Patrick Swayze did action movies and historical drama. He even hosted a well-regarded episode of “Saturday Night Live.” But he will be best remembered for being the leading man in two enormously popular romantic fantasies: one where he was the first-love fantasy, and one where he was the perfect-martyr fantasy.
His huge success as a romantic hero came after an early flirtation with pure Brat Pack success: his first major exposure came in “The Outsiders,” followed by “Red Dawn” and “Youngblood,” meaning that he’d been in something with practically every well-known young actor in Hollywood in the early ’80s before he took on much in the way of leading roles.
Then, in 1985, in the first sign of what was to come, he played a gallant, romantic southerner in the miniseries “North And South.” They don’t make this kind of massive six-part television event anymore, but at one time, it was a legitimate way to become a leading man. It set the table for the very big year he was about to have.
And the reason he moved up from supporting player to giant star really comes from his ability to convincingly play down his powerfully athletic physicality and be, for lack of a better phrase, a little soft. Swayze was good-looking, of course — and sexy in a way that felt earned, since he had a dancer’s body and not just one built strictly in the gym. But he wasn’t quite as delicately pretty as a lot of similarly positioned stars. Eyes maybe a tiny bit too small, kind of a square head … it could fool the eye, just for a fleeting, foolish second, into believing he was a guy you might actually meet in the wild.
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At the time Swayze made “Dirty Dancing” in 1987, the model for crush-worthy young actors was Tom Cruise — after all, “Dirty Dancing” came out the year after “Top Gun.” But Swayze didn’t quite have Cruise’s toothy, ingratiating brand of smoothness. His presence was a little quieter and it was much, much more vulnerable.
That’s what made him the perfect guy for a sexual-awakening story like “Dirty Dancing.” A lot of actors would have seemed sort of creepy in the role of Johnny Castle, who’s a little older and more experienced than Baby.
But instead of appearing in any way predatory, Swayze came off as lonely and a little sad — the perfect adolescent image of the apparently dangerous bad boy who really does have a heart of gold. There are some interesting beats in the film that rely heavily on his ability to play hurt: Johnny eventually reveals that wealthy older women have essentially been using him for sex by convincing him that they really cared about him. That makes him not just a nonthreatening first love, but one who knows exactly what it feels like to be taken advantage of sexually by someone older and more worldly than you are. Not the most subtle attempt to draw a first lover as ideal, but an effective one, and one that only an actor who can pull off a little uncertainty could manage.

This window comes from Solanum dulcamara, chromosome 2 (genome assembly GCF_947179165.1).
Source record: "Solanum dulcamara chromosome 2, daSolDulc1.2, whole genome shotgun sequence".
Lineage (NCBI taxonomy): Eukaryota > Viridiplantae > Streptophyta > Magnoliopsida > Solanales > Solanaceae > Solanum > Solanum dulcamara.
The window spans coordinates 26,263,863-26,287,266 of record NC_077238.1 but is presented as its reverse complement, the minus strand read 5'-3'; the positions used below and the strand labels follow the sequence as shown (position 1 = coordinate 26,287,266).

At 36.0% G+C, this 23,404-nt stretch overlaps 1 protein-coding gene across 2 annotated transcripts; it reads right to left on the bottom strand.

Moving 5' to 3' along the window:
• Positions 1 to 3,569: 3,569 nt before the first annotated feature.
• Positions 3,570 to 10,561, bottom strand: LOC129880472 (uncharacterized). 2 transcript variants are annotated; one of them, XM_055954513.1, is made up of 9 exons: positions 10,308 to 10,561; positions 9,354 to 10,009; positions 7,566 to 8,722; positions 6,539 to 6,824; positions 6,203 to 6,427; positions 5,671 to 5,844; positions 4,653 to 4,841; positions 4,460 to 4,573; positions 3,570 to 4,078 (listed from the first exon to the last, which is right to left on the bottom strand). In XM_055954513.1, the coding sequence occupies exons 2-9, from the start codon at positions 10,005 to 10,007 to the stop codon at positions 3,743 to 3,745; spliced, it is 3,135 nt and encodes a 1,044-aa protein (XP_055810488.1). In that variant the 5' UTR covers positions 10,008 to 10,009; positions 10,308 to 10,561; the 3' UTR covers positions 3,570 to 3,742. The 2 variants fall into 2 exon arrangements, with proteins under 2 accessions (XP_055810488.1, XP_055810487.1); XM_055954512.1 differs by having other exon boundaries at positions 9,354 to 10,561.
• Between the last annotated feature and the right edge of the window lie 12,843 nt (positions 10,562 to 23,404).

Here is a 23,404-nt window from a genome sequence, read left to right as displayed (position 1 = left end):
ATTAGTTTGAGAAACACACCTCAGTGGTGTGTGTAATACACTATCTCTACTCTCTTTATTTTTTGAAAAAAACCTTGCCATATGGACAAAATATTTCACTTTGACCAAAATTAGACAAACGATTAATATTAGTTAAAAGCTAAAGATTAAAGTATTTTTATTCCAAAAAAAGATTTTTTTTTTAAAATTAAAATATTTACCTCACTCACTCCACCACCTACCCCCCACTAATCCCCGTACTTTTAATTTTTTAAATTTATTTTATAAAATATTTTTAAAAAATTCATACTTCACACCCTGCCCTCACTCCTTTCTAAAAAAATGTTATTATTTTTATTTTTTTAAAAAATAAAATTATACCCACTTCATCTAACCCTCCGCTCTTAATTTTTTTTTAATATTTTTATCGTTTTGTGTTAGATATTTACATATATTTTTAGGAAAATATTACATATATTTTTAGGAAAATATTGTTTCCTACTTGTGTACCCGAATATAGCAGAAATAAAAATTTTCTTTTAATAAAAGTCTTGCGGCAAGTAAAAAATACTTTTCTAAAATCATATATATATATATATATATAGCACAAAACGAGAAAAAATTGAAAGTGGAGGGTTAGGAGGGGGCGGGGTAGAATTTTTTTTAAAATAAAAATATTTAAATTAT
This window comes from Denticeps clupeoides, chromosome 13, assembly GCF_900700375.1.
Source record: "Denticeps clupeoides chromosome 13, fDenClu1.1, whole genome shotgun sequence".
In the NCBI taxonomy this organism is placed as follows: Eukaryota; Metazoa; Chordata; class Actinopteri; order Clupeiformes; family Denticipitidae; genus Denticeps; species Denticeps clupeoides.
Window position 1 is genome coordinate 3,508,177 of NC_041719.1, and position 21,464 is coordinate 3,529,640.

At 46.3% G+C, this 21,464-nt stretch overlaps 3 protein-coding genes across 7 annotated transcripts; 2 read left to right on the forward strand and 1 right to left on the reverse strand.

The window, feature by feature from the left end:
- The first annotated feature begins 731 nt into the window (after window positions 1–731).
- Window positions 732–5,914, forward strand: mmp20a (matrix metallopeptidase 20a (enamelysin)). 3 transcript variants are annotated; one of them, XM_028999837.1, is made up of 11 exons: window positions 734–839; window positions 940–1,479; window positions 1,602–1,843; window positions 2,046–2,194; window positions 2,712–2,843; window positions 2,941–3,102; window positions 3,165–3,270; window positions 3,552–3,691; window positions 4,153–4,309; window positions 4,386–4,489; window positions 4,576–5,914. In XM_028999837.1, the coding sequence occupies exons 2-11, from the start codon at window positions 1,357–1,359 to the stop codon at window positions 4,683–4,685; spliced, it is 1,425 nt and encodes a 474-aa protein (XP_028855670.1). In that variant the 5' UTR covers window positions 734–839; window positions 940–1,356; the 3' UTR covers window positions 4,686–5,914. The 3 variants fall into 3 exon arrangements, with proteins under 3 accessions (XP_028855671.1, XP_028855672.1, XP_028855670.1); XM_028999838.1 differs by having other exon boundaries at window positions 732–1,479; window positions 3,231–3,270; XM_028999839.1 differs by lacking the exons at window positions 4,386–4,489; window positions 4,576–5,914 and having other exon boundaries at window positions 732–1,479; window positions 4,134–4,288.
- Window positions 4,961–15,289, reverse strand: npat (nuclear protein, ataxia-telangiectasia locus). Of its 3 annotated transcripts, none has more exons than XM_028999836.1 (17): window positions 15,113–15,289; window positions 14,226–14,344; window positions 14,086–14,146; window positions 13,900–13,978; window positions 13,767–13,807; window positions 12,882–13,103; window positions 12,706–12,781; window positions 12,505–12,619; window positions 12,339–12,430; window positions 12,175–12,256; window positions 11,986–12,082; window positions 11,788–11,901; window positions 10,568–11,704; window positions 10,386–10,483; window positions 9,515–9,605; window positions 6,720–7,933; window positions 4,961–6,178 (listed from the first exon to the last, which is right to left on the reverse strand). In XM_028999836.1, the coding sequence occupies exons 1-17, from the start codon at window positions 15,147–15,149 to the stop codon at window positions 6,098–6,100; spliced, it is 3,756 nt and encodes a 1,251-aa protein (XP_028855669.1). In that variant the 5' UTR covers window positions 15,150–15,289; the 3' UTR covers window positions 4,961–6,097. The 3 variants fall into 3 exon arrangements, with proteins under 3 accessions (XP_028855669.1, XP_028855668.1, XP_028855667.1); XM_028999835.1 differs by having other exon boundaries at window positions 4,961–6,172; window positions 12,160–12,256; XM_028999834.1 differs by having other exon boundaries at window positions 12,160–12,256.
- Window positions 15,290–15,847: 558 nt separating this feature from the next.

There’s a reason “Nobody puts Baby in a corner” became an iconic line: it combines someone loving you, someone insisting upon your freedom, and someone defending you from your parents — what could be dreamier? Swayze was just the right guy for that scene and that story; it’s a more effective version of a knight in shining armor than you’d get from a slicker, harder-edged actor.
He navigated some potentially tough waters in “Ghost,” too: playing a literal avenging angel is not for amateurs. The schlock in that movie is cranked up to at least 10, and that’s just in the first act. The music, the potter’s wheel, the big emoting — by the time he’s vanishing in a field of little gobs of white light, the movie has hit a level of earnestness that’s almost impossible to maintain. The only way through that kind of story is to commit, and that’s how Swayze made that movie work. Maybe not for taking seriously, but for enjoying, as many (many) people did.
Once again, “Ghost” is a fantasy — this time, not about the first guy you sleep with, but about the guy who loves you so much he would defy the limitations of mortality to keep you from getting hurt. It’s a different kind of ideal, but it’s an ideal nonetheless. In the end, it added up to $217 million — a remarkable and rarely repeated box-office haul for a romantic melodrama.
Slideshow: Patrick Swayze There’s also some nice comedic back-and-forth with Whoopi Goldberg in that movie — showing a game willingness to play around that he repeated in “To Wong Foo, Thanks For Everything, Julie Newmar” and in his famous “Chippendales” sketch with Chris Farley on “Saturday Night Live.”
Interestingly, Swayze was nominated for Golden Globes for both of these movies — the Golden Globe being an award that often combines respect for actual quality work with some deference to what’s wildly popular. These movies aren’t “good,” exactly, but they’re enormously effective. During this period, he was in every way a movie star.
There was the “Roadhouse” and “Point Break” Swayze, too — in fact, on numbers alone, he made more action movies and thrillers than he did romances, once you throw in the forgettables like “Next Of Kin” and “Steel Dawn.” In fact, his last major project, the show “The Beast” on A&E, was a crime-thriller.
But the ones people are still going to be watching, even many years from now, are those two lovely romantic fantasies, perfectly executed.
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